Tonight, I watched the replay of the oral argument before the Ninth Circuit in the appeal of a district court decision overturning Proposition 8. The argument consisted of two phases – standing and the merits.
As to standing, even the liberal judges seemed slightly offended by the notion that, through a refusal to defend a Proposition enacted by the people of California, the Governor and Attorney General could cause the demise of that Proposition. The Governor and Attorney General cannot veto such a proposition. Yet a ruling that only these officials can defend the proposition would effectively give them that veto.
It may be that the ruling of the two liberal judges on the panel – Reinhardt and Hawkins – with respect to standing will be driven by their eagerness to decide the merits. During the second phase of the argument, they seemed fairly eager to decide them.
I found the argument on the merits a bit frustrating. Chuck Cooper, for the appellants, seemed to struggle to present clearly the state’s interest in banning gay marriage. Judge Smith – the one non-liberal on the panel – seemed to suggest to Cooper that the fact that California recognizes civil unions, and is liberal with respect to other rights of gay couples, renders irrational the withholding of the word marriage (as Smith put it). When he questioned Ted Olson, for the plaintiffs/respondents, however, Smith seemed less convinced that this is a problem for appellants (I don’t think it is). But I’d be surprised if either of the liberal judges on the panel concludes that Proposition 8 is supported by a rational basis.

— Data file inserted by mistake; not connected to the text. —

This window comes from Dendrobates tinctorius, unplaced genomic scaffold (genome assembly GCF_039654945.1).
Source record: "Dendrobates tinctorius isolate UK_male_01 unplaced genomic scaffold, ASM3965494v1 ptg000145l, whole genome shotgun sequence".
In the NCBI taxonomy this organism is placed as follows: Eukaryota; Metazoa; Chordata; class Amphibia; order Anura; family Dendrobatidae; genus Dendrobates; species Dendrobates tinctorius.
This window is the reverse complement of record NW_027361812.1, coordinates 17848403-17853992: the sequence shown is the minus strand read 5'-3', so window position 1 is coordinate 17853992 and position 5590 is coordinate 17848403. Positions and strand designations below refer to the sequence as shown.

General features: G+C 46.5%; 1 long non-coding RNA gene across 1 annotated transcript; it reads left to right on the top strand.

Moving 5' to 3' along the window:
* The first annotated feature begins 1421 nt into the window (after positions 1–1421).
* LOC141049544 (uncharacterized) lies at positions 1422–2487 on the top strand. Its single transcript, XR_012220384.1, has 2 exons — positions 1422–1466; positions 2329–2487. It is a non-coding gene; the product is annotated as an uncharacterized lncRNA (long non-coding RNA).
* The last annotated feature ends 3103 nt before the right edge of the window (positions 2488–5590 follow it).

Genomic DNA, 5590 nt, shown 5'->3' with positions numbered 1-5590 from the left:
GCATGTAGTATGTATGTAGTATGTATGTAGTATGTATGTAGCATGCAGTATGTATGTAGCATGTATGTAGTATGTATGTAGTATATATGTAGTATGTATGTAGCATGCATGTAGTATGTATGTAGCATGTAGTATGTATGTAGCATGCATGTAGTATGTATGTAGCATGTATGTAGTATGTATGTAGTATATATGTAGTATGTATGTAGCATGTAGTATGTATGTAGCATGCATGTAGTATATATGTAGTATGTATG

There was only a little bit of discussion of whether a rational basis would be sufficient. However, the questioning focused on that standard, and I thnk the judges more likely than not will apply it, with perhaps an alternative holding by one or more of the liberal judges that applies stricter scrutiny.
Ted Olson’s argument was passionate, but struck me as question-begging. He kept saying that the Supreme Court has repeatedly extolled the virtues of marriage and viewed it as a fundamental right. But this case – unlike those cases – implicates the question of what is marriage. Thus, I think it begs the question to assume that, in discussing marriage in past cases, the Supreme Court was talking about gay marriage, as opposed to only marriage as it has always been understood, namely the union of members of the opposite sex.
Judge Reinhardt seemed to be toying with the idea of basing a ruling on the fact that, prior to the enactment of Proposition 8, the California Supreme Court had found a right of gay marriage under the state constitution. This means, he suggested, that a right has been taken away which, in turn, makes Proposition 8 more difficult to defend than if the state court had not so ruled.
This argument makes no sense to me. Once the people of California speak through a Proposition, I don’t see how prior pronouncements of the state supreme court that are overturned by the people have any impact. However, Reinhardt’s point may have some legal support because Cooper felt compelled to argue that the people of California were acting like a reviewing court correcting an incorrect interpretation of the state constitution. This seems like an artificial, and argubly incorrect, description of what the voters were doing through Proposition 8.
I came away from the argument thinking that it is rational to believe that Proposition 8 advances the state’s interest of protecting the institution of marriage as it has always been understood, as well as the interests of children. I also think it is rational to believe that Proposition 8 doesn’t advance either interest.
If I were a voter confronted with Proposition 8, I would want to decide which of these views is correct (or more rational). If I were a judge, I would not make that determination, but would instead uphold the constitutionality of Proposition 8 under the rational basis standard
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